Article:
Personal Experiences of God

Rev. B.F. Crary, D.D. -- Methodist

"In preaching I had times of great triumph, and then again was overwhelmed with confusion bordering on despair. It seemed as though I was left to myself, and my weakness was unaccountable and my doubts very distressing."

I was born in Jennings County, Indiana, December 12, 1821, and was converted to God in January, 1839, while at school at Pleasant Hill, Ohio. The revival was under a most devoted Presbyterian minister. My conversion was clear, and my peace with God constant and wonderful for months. I was admitted to the Indiana Conference in the fall of 1845, and had been for three years before that under a strong impression that I ought to preach. I had most of the time a consciousness of pardoned sin and fellowship with God, but felt at times great depression of spirits and doubt about my duty.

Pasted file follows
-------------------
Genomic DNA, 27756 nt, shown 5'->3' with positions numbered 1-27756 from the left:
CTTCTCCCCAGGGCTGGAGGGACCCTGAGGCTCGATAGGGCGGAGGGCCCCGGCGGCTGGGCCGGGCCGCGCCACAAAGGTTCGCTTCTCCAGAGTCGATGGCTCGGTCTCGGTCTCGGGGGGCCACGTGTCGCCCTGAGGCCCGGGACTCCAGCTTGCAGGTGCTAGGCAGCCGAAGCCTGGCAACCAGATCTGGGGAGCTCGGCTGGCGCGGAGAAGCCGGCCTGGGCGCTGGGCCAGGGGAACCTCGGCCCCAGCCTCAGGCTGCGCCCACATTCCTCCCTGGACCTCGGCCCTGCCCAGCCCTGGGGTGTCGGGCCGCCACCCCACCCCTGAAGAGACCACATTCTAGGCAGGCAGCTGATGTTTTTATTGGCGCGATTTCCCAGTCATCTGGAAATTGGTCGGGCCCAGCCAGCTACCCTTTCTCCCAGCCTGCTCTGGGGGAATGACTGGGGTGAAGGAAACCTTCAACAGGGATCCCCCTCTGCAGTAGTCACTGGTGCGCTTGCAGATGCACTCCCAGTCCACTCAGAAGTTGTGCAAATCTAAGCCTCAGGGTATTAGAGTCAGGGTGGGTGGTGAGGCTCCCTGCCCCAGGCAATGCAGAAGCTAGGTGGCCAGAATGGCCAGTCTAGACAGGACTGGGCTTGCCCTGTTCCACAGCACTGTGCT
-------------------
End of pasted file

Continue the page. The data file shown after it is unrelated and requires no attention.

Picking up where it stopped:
I did not readily yield to my conviction that I ought to preach, but instead pursued my own chosen path and studied law, and was admitted to practice. I always felt a degree of happiness in talking to others about religious matters, and was active in Christian work. In the summer of 1845, I yielded so far to the voice of the Spirit as to submit my case to the will of the Church, intending to take the decision of the Conference as a final providential direction. I was admitted, and sent to a large circuit.

My conversion had been instantaneous, and about midnight, and the joy of it kept me up all night. So I never doubted that, but had times of dense darkness through which I fought with desperation, holding to the fact of my regeneration and to God’s promise. In preaching I had times of great triumph, and then again was overwhelmed with confusion bordering on despair. It seemed as though I was left to myself, and my weakness was unaccountable and my doubts very distressing.